Love With A Capital L

A journey towards living an inspired life of love in the modern world

Outside Of A Hotel Dance Club — May 25, 2021

Outside Of A Hotel Dance Club

I read this book last year called Misericorde, by Cynthia Morgan. It’s part of The Mercy Series (part 2 is out, called Clandestine, and now we impatiently wait for book 3 & 4). I’ve referenced it several times before because it contains this peach: “May we show our thankfulness through kindness and appreciate our blessings through generosity,” and as far as vision statements for life go, it’s terrific.

Last year, the author (who happens to be a good friend) asked me to do what she called a “Reverse Book Review,” where she asked questions, I’d respond, and that interview would become the review. It’s a great idea and of course it is, she’s brilliant.

One of the questions was “Who was your favorite/least favorite character and why?” I answered: “My least favorite is easy: Sauvage. In a space that is forgetting any resemblance of gentleness or care, his absolute lack of humanity is repulsive. My favorite has been Chevalier or Levesque for the same reason. As I raged at their apathy and unwillingness to DO SOMETHING, I knew why they didn’t (or couldn’t.) They did for the same reason we stand idly by while the least of us are utterly taken advantage of and great violence is inflicted. Morgan couldn’t have known the specific political/social landscape when she wrote it, but this story is perfect for us, now. I guess it’s perfect for any time, because we are too often Chevalier or Levesque and not enough Tzadkiel and Lourdes. (As it turns out, why I love them is that they DID finally DO SOMETHING and I am proud of them, and it gives me hope for us, for me.)”

You don’t need to know who Tzadkiel or Levesque or Sauvage are to know who they are, right? They are you & me. Sometimes we are the wounded, sometimes we’re the one who delivers the pain, and perhaps most disturbingly, sometimes we are those that stand on the sidewalk while the damage is done. When my often-overwhelming passivity pulls the strings on my decision making process, it leaves me crushed and discouraged. Why didn’t I just (whatever)? Why couldn’t I have just…?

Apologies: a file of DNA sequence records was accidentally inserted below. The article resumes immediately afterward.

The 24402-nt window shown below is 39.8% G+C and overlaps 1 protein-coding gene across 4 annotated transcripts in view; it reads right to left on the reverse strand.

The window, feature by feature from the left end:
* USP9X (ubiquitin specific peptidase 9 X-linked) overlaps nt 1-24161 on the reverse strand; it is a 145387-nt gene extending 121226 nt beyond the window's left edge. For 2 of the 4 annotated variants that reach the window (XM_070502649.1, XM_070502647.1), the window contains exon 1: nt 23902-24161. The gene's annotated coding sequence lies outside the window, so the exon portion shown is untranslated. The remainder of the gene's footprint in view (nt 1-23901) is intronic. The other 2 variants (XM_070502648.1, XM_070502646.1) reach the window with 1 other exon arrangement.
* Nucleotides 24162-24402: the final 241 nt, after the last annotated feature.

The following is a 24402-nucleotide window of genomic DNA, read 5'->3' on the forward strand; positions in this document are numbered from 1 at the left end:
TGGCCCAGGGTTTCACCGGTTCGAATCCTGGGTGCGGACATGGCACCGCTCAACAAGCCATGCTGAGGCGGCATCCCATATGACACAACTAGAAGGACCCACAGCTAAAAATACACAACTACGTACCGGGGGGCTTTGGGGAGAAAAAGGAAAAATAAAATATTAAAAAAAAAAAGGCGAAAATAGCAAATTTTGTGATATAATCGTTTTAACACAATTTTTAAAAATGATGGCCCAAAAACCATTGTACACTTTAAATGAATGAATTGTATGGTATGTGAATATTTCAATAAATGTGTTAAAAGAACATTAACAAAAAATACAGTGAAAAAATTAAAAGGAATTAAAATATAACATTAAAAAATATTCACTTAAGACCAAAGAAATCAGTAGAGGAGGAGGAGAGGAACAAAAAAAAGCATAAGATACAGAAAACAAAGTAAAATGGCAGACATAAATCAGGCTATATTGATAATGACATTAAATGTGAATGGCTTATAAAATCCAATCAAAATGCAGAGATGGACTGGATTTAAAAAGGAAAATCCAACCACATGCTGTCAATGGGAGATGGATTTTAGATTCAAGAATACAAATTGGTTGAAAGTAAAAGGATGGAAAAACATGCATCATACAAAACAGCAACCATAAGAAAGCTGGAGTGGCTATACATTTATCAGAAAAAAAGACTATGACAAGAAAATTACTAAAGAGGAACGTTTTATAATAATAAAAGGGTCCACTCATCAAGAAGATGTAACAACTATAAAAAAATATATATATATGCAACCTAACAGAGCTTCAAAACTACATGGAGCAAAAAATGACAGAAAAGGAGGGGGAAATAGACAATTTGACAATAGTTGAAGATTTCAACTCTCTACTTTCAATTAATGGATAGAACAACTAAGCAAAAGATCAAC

And I know why here, too.

Once when I was in college, I witnessed a guy hit the woman he was with with a bottle outside of a hotel dance club. My friends were in the bathroom and I was watching the whole thing happen from the window. Sick and outraged, I waited for the guy to leave and my friends to come back, then we ran outside like heroes. Only I knew I wasn’t.

25 years ago and this still haunts me. Of course it does, how can it not? I can see him do it and I can see her face. I sure hope she didn’t then get in his car, but I’m pretty sure she did.

It’s interesting what will shape each of us into the collage that we are at any point on the timeline. Or, in this case, the mosaic that I am now. Watching such a despicable happen and choosing to bend to my fear broke me forever in ways I couldn’t understand through that hotel window. But it’s the repair, isn’t it? The beauty of a mosaic lies in the reorganization of the cracked and broken pieces.

I used to ask, anytime kindness, civility or common sense broke down, “how can they do that???” I don’t ask that anymore. I know, I know. I understand Chevalier and Levesque because they are a mirror of what we can become and an invitation to become something more of what we were created to be. I wrote that I was proud of them, that they gave me hope. And I guess what I really meant was if their story wasn’t over, mine isn’t either.